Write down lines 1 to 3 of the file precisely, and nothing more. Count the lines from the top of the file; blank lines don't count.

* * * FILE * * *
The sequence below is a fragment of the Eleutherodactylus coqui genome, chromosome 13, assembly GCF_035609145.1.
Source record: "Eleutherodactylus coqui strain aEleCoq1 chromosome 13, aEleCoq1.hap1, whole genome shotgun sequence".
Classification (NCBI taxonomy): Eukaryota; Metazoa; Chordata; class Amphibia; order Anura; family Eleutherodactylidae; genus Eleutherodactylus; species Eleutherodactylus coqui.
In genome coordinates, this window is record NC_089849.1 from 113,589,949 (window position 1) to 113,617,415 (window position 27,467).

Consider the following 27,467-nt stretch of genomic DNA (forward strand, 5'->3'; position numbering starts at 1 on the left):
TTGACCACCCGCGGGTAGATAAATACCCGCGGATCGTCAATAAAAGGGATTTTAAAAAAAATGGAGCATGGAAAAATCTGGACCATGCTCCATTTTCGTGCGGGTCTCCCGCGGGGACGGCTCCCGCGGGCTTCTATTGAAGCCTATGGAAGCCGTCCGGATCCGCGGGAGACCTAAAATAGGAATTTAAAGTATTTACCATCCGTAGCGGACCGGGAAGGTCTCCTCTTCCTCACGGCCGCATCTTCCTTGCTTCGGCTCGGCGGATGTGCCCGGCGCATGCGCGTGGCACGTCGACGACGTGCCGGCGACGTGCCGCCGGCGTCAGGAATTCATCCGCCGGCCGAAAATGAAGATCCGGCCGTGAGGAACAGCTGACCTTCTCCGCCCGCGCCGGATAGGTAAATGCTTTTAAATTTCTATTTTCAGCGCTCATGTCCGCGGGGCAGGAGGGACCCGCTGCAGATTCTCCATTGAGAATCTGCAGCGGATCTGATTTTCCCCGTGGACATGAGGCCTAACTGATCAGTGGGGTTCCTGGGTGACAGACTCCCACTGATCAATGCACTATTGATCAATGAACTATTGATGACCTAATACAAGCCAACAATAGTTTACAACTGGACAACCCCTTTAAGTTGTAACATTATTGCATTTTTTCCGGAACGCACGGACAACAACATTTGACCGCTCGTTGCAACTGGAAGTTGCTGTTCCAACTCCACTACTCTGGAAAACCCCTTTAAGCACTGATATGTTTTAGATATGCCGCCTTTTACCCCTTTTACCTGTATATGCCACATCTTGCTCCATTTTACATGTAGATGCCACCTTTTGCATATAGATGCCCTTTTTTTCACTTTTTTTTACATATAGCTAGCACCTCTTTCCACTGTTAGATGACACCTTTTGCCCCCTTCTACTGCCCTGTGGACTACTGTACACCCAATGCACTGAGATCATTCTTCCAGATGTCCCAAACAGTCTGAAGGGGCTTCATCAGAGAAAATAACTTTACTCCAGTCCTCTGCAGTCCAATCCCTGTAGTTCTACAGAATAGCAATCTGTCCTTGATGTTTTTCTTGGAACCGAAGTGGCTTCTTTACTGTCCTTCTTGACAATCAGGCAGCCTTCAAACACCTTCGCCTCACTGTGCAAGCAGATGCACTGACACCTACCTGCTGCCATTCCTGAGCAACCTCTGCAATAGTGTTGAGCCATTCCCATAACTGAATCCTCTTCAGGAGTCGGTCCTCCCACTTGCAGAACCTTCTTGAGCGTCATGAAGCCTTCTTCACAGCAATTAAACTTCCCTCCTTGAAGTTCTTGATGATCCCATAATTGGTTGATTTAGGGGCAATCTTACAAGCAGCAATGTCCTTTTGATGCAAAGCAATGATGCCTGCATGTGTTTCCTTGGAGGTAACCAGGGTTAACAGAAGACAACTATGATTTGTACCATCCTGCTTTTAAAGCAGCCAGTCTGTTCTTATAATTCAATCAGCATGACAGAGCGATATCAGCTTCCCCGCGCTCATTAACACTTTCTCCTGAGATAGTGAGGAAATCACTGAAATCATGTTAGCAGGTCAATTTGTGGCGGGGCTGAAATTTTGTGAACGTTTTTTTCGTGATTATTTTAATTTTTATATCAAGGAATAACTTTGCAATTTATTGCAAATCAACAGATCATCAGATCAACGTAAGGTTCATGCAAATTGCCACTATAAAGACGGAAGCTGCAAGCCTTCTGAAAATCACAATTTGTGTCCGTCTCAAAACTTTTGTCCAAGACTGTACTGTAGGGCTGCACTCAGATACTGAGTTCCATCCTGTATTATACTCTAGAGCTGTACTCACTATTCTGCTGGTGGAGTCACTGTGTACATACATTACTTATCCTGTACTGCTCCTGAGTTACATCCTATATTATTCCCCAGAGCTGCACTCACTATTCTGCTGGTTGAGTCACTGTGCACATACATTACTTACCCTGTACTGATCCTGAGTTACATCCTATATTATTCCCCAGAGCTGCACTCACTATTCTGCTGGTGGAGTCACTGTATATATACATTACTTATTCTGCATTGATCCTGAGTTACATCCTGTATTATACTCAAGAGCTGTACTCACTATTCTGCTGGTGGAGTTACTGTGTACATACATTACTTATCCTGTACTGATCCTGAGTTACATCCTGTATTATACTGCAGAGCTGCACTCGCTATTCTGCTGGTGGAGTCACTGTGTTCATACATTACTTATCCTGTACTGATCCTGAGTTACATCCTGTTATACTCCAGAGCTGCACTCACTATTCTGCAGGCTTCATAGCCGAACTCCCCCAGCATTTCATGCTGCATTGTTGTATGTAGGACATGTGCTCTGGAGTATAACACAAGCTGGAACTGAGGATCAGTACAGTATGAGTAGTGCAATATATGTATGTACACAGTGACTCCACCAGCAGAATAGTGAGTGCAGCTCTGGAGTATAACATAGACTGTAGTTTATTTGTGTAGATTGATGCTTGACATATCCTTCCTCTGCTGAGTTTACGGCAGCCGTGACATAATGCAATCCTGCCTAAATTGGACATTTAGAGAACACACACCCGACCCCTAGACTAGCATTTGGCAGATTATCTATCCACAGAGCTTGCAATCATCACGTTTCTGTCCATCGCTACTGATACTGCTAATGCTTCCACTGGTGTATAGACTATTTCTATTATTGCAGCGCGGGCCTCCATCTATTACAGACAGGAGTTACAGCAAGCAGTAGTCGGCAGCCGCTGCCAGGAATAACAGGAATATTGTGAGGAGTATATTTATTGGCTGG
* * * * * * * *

The sequence below is a fragment of the Eleutherodactylus coqui genome, chromosome 13, assembly GCF_035609145.1.
Source record: "Eleutherodactylus coqui strain aEleCoq1 chromosome 13, aEleCoq1.hap1, whole genome shotgun sequence".
Classification (NCBI taxonomy): Eukaryota; Metazoa; Chordata; class Amphibia; order Anura; family Eleutherodactylidae; genus Eleutherodactylus; species Eleutherodactylus coqui.